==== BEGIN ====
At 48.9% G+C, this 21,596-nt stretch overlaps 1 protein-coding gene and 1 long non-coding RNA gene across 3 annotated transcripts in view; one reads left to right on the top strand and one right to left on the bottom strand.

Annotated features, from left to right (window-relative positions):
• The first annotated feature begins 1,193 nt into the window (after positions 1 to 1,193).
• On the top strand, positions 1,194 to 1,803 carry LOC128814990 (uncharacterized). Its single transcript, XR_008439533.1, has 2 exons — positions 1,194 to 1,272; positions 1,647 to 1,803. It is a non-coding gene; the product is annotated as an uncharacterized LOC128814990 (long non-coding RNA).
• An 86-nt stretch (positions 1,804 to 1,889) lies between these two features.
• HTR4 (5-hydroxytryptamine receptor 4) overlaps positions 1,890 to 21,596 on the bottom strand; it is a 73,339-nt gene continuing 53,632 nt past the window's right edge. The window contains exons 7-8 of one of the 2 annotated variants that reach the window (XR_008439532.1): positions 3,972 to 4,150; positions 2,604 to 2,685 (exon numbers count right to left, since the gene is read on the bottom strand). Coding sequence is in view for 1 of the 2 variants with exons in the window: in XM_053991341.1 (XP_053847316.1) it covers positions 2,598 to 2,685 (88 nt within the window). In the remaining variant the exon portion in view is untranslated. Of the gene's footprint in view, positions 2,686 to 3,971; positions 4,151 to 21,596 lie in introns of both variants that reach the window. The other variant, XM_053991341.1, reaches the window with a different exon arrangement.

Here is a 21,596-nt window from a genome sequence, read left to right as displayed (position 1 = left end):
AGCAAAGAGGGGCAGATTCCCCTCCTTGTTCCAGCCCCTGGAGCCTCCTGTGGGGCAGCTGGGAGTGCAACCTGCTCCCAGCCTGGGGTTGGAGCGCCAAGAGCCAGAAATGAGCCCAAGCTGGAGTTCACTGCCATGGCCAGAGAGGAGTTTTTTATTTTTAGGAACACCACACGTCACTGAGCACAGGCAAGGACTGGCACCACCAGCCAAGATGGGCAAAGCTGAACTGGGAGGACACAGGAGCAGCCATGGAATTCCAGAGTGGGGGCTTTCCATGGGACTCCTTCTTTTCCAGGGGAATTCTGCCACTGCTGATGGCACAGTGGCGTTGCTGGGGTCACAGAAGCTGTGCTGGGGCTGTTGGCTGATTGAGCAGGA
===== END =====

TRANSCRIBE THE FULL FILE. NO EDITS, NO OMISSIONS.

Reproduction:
At 48.9% G+C, this 21,596-nt stretch overlaps 1 protein-coding gene and 1 long non-coding RNA gene across 3 annotated transcripts in view; one reads left to right on the top strand and one right to left on the bottom strand.

Annotated features, from left to right (window-relative positions):
• The first annotated feature begins 1,193 nt into the window (after positions 1 to 1,193).
• On the top strand, positions 1,194 to 1,803 carry LOC128814990 (uncharacterized). Its single transcript, XR_008439533.1, has 2 exons — positions 1,194 to 1,272; positions 1,647 to 1,803. It is a non-coding gene; the product is annotated as an uncharacterized LOC128814990 (long non-coding RNA).
• An 86-nt stretch (positions 1,804 to 1,889) lies between these two features.
• HTR4 (5-hydroxytryptamine receptor 4) overlaps positions 1,890 to 21,596 on the bottom strand; it is a 73,339-nt gene continuing 53,632 nt past the window's right edge. The window contains exons 7-8 of one of the 2 annotated variants that reach the window (XR_008439532.1): positions 3,972 to 4,150; positions 2,604 to 2,685 (exon numbers count right to left, since the gene is read on the bottom strand). Coding sequence is in view for 1 of the 2 variants with exons in the window: in XM_053991341.1 (XP_053847316.1) it covers positions 2,598 to 2,685 (88 nt within the window). In the remaining variant the exon portion in view is untranslated. Of the gene's footprint in view, positions 2,686 to 3,971; positions 4,151 to 21,596 lie in introns of both variants that reach the window. The other variant, XM_053991341.1, reaches the window with a different exon arrangement.

Here is a 21,596-nt window from a genome sequence, read left to right as displayed (position 1 = left end):
AGCAAAGAGGGGCAGATTCCCCTCCTTGTTCCAGCCCCTGGAGCCTCCTGTGGGGCAGCTGGGAGTGCAACCTGCTCCCAGCCTGGGGTTGGAGCGCCAAGAGCCAGAAATGAGCCCAAGCTGGAGTTCACTGCCATGGCCAGAGAGGAGTTTTTTATTTTTAGGAACACCACACGTCACTGAGCACAGGCAAGGACTGGCACCACCAGCCAAGATGGGCAAAGCTGAACTGGGAGGACACAGGAGCAGCCATGGAATTCCAGAGTGGGGGCTTTCCATGGGACTCCTTCTTTTCCAGGGGAATTCTGCCACTGCTGATGGCACAGTGGCGTTGCTGGGGTCACAGAAGCTGTGCTGGGGCTGTTGGCTGATTGAGCAGGA